In particular, former president Rodrigo Duterte and his allies renewed their past advocacy for a breakaway Mindanao from Luzon and Visayas and become an independent Republic altogether. Mr. Duterte raised this spectre at the heat of vehement stand against the PI taken by his own daughter, Vice President and concurrent Education Secretary Sara Duterte along with her brothers Davao City Congressman Paulo “Pulong” and Davao City Mayor Sebastian “Baste.” Ironically also, Davao del Norte Rep. Pantaleon Alvarez whose ouster as Speaker was aided by then Mayor Sara, is leading the revival of the Mindanao Independence Movement.

For someone who is turning 79 years old next month, former president Duterte remains naughty on how he still plays his much vaunted political tricks from his retirement house in Davao City. I sensed Mr. Duterte’s usual tricks in politics in his latest Mindanao-secede tantrum threat. I’ve learned straight from the horse’s mouth, so to speak, some of his tricks in politics. Described by his closest advisers as a paradox, Mr. Duterte employs such techniques to determine possible result or to elicit reaction to a particular problem or situation.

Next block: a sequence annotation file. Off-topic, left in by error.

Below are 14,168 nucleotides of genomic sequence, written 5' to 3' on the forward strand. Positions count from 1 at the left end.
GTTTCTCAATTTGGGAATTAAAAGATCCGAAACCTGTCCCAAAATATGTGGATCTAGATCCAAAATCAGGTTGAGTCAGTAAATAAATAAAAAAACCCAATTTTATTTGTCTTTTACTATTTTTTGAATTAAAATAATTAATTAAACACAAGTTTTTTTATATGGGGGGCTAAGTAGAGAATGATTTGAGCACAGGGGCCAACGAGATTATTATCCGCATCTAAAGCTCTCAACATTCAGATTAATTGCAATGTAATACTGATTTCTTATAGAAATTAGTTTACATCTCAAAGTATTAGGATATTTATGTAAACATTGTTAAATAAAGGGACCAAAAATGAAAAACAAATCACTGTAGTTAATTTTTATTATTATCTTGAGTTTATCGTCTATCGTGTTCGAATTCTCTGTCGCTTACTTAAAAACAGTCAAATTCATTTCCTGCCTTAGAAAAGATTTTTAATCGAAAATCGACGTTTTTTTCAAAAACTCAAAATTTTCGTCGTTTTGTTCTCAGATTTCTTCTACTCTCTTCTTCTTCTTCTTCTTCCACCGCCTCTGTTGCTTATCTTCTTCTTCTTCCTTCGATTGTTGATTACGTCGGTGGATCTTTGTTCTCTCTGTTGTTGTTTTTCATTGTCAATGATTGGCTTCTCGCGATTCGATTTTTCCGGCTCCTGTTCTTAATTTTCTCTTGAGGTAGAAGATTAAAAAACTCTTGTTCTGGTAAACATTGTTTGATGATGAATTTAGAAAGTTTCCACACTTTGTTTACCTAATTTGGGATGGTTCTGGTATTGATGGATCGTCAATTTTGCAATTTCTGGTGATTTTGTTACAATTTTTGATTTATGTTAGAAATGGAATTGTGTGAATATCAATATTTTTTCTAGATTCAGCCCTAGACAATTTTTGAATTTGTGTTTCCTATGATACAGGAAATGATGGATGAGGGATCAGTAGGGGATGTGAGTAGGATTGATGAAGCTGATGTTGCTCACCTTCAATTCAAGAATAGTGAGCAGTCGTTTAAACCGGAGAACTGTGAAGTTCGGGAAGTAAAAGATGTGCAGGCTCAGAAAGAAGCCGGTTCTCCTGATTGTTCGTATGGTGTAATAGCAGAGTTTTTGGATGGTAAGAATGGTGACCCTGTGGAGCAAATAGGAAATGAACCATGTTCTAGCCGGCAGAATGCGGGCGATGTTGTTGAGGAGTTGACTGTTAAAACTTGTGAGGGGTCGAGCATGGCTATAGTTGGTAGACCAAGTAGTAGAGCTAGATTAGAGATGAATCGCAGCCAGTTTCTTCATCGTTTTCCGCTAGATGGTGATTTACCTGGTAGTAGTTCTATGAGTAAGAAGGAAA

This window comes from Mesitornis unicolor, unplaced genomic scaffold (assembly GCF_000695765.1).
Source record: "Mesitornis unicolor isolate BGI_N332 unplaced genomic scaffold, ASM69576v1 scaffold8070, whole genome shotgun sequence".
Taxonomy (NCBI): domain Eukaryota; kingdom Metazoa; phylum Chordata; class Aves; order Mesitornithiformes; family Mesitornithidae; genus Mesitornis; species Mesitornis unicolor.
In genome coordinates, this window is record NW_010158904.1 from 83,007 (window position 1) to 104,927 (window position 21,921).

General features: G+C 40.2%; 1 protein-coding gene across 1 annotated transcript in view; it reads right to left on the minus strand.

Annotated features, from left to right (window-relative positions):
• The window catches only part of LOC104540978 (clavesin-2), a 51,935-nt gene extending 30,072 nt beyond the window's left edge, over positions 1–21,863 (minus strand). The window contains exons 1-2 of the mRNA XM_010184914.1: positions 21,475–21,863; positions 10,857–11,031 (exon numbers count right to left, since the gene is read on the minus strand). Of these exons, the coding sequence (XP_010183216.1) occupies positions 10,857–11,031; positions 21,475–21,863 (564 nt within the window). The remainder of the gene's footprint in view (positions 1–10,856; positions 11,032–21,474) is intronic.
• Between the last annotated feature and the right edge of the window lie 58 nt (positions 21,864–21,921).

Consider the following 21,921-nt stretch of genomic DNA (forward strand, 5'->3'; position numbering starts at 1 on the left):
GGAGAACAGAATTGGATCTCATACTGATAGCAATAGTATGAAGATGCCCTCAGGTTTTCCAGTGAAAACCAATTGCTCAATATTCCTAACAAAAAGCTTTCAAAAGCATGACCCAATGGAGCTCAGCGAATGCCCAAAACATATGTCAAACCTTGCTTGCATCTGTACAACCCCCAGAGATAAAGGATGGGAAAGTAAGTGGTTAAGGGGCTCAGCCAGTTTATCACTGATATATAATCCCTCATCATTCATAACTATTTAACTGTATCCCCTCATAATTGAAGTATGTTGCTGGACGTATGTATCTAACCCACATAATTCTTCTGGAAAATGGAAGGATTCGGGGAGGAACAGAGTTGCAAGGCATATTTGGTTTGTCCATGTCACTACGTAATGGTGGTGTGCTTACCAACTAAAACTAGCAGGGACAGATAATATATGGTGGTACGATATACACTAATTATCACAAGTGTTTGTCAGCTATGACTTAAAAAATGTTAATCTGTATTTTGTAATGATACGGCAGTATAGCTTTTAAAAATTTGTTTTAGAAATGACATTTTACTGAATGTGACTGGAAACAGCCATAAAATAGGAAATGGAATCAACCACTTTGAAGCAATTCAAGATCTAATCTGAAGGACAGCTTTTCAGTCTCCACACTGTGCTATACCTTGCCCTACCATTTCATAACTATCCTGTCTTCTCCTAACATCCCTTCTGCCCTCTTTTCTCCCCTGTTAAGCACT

During the early years of his presidency before the COVID-19 pandemic, Mr. Duterte used to invite selected journalists and political analysts to late night dinner sit-down talks at Malacañang Palace. I was privileged being invited in at least two occasions. Being a night person that he is, these sit-down talks usually started late in the evening and ended in the wee hours of the next day.

In one of these sit-down chats, Mr. Duterte shared with us one of his favorite political tactics: “shaking the tree and see what falls from it.” This tactic appears to be at play in the secede Mindanao threat of Mr. Duterte.

We could only wish Mr. Duterte is using this political strategy with well thought out calculated risks.

An erstwhile Duterte Cabinet official and at present PBBM’s National Security Adviser Eduardo Año warned to use the government’s “authority and forces to quell any and all attempts to dismember the Republic.” Yet Año strongly refuted earlier the Canadian advisory that categorized Mindanao as “avoid all travel” and “avoid non-essential travel” due to civil unrest, crimes, etc.